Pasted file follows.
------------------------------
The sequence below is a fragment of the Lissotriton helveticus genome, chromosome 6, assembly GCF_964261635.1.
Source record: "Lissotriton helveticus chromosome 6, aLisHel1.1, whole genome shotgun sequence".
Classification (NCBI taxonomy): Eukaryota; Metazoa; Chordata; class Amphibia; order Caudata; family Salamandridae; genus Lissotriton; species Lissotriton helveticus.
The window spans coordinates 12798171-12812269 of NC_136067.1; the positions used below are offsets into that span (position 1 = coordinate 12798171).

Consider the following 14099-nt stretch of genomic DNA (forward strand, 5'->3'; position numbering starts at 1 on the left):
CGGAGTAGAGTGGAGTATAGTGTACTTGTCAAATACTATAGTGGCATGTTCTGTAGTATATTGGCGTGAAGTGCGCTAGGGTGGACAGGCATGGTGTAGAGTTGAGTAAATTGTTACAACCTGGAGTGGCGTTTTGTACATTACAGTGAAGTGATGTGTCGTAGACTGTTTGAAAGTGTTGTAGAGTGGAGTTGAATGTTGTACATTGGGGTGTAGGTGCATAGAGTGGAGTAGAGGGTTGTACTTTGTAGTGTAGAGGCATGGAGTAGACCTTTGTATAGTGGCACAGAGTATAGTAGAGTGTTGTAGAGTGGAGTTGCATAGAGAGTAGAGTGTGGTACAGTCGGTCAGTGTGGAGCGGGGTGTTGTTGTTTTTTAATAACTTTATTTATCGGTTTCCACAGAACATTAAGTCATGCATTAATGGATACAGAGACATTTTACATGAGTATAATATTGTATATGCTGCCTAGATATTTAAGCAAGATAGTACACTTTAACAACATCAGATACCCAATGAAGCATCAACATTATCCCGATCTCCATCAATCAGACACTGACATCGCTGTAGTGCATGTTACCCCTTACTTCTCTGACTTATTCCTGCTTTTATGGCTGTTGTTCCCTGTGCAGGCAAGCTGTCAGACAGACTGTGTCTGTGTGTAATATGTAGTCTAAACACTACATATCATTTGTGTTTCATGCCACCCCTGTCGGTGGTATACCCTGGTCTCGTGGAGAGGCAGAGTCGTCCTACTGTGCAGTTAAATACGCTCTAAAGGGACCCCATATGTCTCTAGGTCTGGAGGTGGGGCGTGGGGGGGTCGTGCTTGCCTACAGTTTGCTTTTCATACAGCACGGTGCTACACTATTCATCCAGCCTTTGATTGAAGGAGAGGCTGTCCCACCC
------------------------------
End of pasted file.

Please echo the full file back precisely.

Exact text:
The sequence below is a fragment of the Lissotriton helveticus genome, chromosome 6, assembly GCF_964261635.1.
Source record: "Lissotriton helveticus chromosome 6, aLisHel1.1, whole genome shotgun sequence".
Classification (NCBI taxonomy): Eukaryota; Metazoa; Chordata; class Amphibia; order Caudata; family Salamandridae; genus Lissotriton; species Lissotriton helveticus.
The window spans coordinates 12798171-12812269 of NC_136067.1; the positions used below are offsets into that span (position 1 = coordinate 12798171).

Consider the following 14099-nt stretch of genomic DNA (forward strand, 5'->3'; position numbering starts at 1 on the left):
CGGAGTAGAGTGGAGTATAGTGTACTTGTCAAATACTATAGTGGCATGTTCTGTAGTATATTGGCGTGAAGTGCGCTAGGGTGGACAGGCATGGTGTAGAGTTGAGTAAATTGTTACAACCTGGAGTGGCGTTTTGTACATTACAGTGAAGTGATGTGTCGTAGACTGTTTGAAAGTGTTGTAGAGTGGAGTTGAATGTTGTACATTGGGGTGTAGGTGCATAGAGTGGAGTAGAGGGTTGTACTTTGTAGTGTAGAGGCATGGAGTAGACCTTTGTATAGTGGCACAGAGTATAGTAGAGTGTTGTAGAGTGGAGTTGCATAGAGAGTAGAGTGTGGTACAGTCGGTCAGTGTGGAGCGGGGTGTTGTTGTTTTTTAATAACTTTATTTATCGGTTTCCACAGAACATTAAGTCATGCATTAATGGATACAGAGACATTTTACATGAGTATAATATTGTATATGCTGCCTAGATATTTAAGCAAGATAGTACACTTTAACAACATCAGATACCCAATGAAGCATCAACATTATCCCGATCTCCATCAATCAGACACTGACATCGCTGTAGTGCATGTTACCCCTTACTTCTCTGACTTATTCCTGCTTTTATGGCTGTTGTTCCCTGTGCAGGCAAGCTGTCAGACAGACTGTGTCTGTGTGTAATATGTAGTCTAAACACTACATATCATTTGTGTTTCATGCCACCCCTGTCGGTGGTATACCCTGGTCTCGTGGAGAGGCAGAGTCGTCCTACTGTGCAGTTAAATACGCTCTAAAGGGACCCCATATGTCTCTAGGTCTGGAGGTGGGGCGTGGGGGGGTCGTGCTTGCCTACAGTTTGCTTTTCATACAGCACGGTGCTACACTATTCATCCAGCCTTTGATTGAAGGAGAGGCTGTCCCACCC